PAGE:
Another precaution taken to enable close proximity of the detector circuit and transmit and receive coils is that no circuit board edgework is formed in a loop configuration. It is a common practice in the circuit board layout art to provide a grounding bus that runs around the edge of a circuit board. As shown in FIG. 4, the grounding bus 82 is noncontinuous in order to prevent a loop configuration which would have a deleterious effect on circuit performance.
Thus, the present invention provides a compact metal detector having a transmit coil, a receive coil, and metal detector circuitry located together in a relatively small package. The placement of the transmit and receive coils and the circuit board adjacent one another enables convenient packaging which was not possible heretofore. A further aspect of the present invention is the low battery voltage indicator circuit. The audio detection signal is warbled when the battery has sufficient voltage. In the event the battery drops below a threshold level, the warbling of the tone ceases and a steady tone is generated thereby indicating a low battery voltage condition.
Although an embodiment of the invention has been illustrated in the accompanying drawings and described in the foregoing Detailed Description, it will be understood that the invention is not limited to the embodiment disclosed, but is capable of numerous rearrangements, modifications and substitutions without departing from the scope of the invention.
|Cited Patent||Filing date||Publication date||Applicant||Title|
|US2129058 *||Jul 11, 1936||Sep 6, 1938||Hedden Charles A||Transformer for a metal locator|
|US3626279 *||May 15, 1970||Dec 7, 1971||Walden Charles D||Metal detector utilizing radio receiver and harmonic signal generator|
|US3769575 *||Jun 30, 1971||Oct 30, 1973||Tanner Electronic Syst Technol||Metal detector using radio receiver and r-f probe|
|DE2524975A1 *||Jun 5, 1975||Dec 16, 1976||Messerschmitt Boelkow Blohm||Conducting object position detector - utilises an HF electromagnetic field to operate detector coil and two amplifiers and rectifiers in parallel|
|1||*||Sargent-Sowell Catalog No. 150 (1979), p. 354.|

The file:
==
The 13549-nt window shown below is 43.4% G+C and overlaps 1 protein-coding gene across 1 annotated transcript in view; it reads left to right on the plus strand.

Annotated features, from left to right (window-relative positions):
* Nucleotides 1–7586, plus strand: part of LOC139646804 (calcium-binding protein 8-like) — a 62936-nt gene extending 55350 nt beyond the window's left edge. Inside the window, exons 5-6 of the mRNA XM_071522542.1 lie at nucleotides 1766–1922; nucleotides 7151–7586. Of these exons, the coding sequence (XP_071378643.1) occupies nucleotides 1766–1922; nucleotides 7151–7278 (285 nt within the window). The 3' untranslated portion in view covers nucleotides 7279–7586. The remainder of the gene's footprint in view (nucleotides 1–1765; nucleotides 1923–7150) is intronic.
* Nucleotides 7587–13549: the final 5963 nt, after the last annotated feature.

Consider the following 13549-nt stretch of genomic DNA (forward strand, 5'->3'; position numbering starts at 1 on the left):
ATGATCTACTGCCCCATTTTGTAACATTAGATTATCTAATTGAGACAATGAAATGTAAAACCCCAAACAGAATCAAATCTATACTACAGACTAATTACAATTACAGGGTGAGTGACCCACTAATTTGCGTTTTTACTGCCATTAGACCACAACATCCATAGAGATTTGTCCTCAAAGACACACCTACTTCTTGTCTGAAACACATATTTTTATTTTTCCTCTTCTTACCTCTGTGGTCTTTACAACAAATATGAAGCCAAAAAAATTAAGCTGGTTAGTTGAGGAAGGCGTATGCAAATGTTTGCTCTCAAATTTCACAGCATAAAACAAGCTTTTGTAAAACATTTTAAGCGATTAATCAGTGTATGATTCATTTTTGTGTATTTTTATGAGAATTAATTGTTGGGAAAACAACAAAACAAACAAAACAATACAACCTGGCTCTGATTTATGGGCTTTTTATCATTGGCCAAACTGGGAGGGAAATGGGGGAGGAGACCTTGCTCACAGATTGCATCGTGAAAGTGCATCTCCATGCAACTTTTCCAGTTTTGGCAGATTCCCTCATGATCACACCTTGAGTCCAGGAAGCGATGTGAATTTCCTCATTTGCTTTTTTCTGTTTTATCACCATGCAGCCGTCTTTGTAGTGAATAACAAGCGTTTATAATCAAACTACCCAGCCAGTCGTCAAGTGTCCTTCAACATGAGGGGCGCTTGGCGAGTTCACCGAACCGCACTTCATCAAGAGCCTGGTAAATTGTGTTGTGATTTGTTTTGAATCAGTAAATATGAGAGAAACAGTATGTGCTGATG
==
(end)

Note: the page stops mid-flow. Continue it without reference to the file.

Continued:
|2||*||Simonton, Jr.; John S., "Carpenter's Mate" Popular Electronics, Sep. 1969, pp. 69-72.|
|3||*||Whitehead C. C., "Metal Pipe or Wiring Locator" Practical Electronics, vol. 12, No. 12, pp. 952-955, Dec.1976.|
|Citing Patent||Filing date||Publication date||Applicant||Title|
|US4507612 *||Nov 25, 1981||Mar 26, 1985||Teknetics, Inc.||Metal detector systems for identifying targets in mineralized ground|
|US4827216 *||Mar 25, 1987||May 2, 1989||Grimson E G||Differential triple-coil tester for wire rope with periodic lay effect cancellation|
|US4992741 *||Jun 30, 1989||Feb 12, 1991||The Stanley Works||Capacitive sensor and metal detector with a display for quantitatively displaying signals resulting from concealed objects|
|US5132622 *||Jan 15, 1991||Jul 21, 1992||Valentino Peter J||Method and apparatus for locating and retrieving a golf ball having a metal center|
|US5432444 *||May 14, 1993||Jul 11, 1995||Kaisei Engineer Co., Ltd.||Inspection device having coaxial induction and exciting coils forming a unitary coil unit|
|US5729143 *||Jun 3, 1996||Mar 17, 1998||Zircon Corporation||Metal detector with nulling of imbalance|
|US5863445 *||Mar 27, 1997||Jan 26, 1999||Control Screening L.L.C.||Etched coil unibody digital detector|
|US5959451 *||Aug 18, 1997||Sep 28, 1999||Torfino Enterprises, Inc.||Metal detector with vibrating tactile indicator mounted within a compact housing|
|US6211672||Dec 21, 1998||Apr 3, 2001||Triple Tech, Llc||Human appendage mounted metal detector|
|US7997119 *||Apr 17, 2007||Aug 16, 2011||Excellims Corporation||Chemical sampling and multi-function detection methods and apparatus|
|US8756975 *||Jul 27, 2011||Jun 24, 2014||Excellims Corporation||Chemical sampling and multi-function detection methods and apparatus|
|US20080250877 *||Apr 17, 2007||Oct 16, 2008||Excellims Corporation||Chemical sampling and multi-function detection methods and apparatus|
|US20110283776 *||Nov 24, 2011||Excellims Corporation||Chemical sampling and multi-function detection methods and apparatus|
|DE3737146A1 *||Nov 2, 1987||May 11, 1988||Ansaldo Spa||Vorrichtung zum orten von rundeisen in hochfestem stahlbeton|
|DE4339419A1 *||Nov 18, 1993||May 24, 1995||Vallon Gmbh||Einrichtungen und Verfahren zum Erkennen von Metallgegenständen|
|EP0654685A2 *||Aug 31, 1994||May 24, 1995||Vallon GmbH||Arrangement and method for detecting metal objects|
|WO1987006010A1 *||Mar 24, 1987||Oct 8, 1987||Duracell International Inc.||Capacitive sensor and metal detector for detecting concealed objects|
|U.S. Classification||324/329, 324/239, 324/133|
|International Classification||G01V3/11, G01V3/10|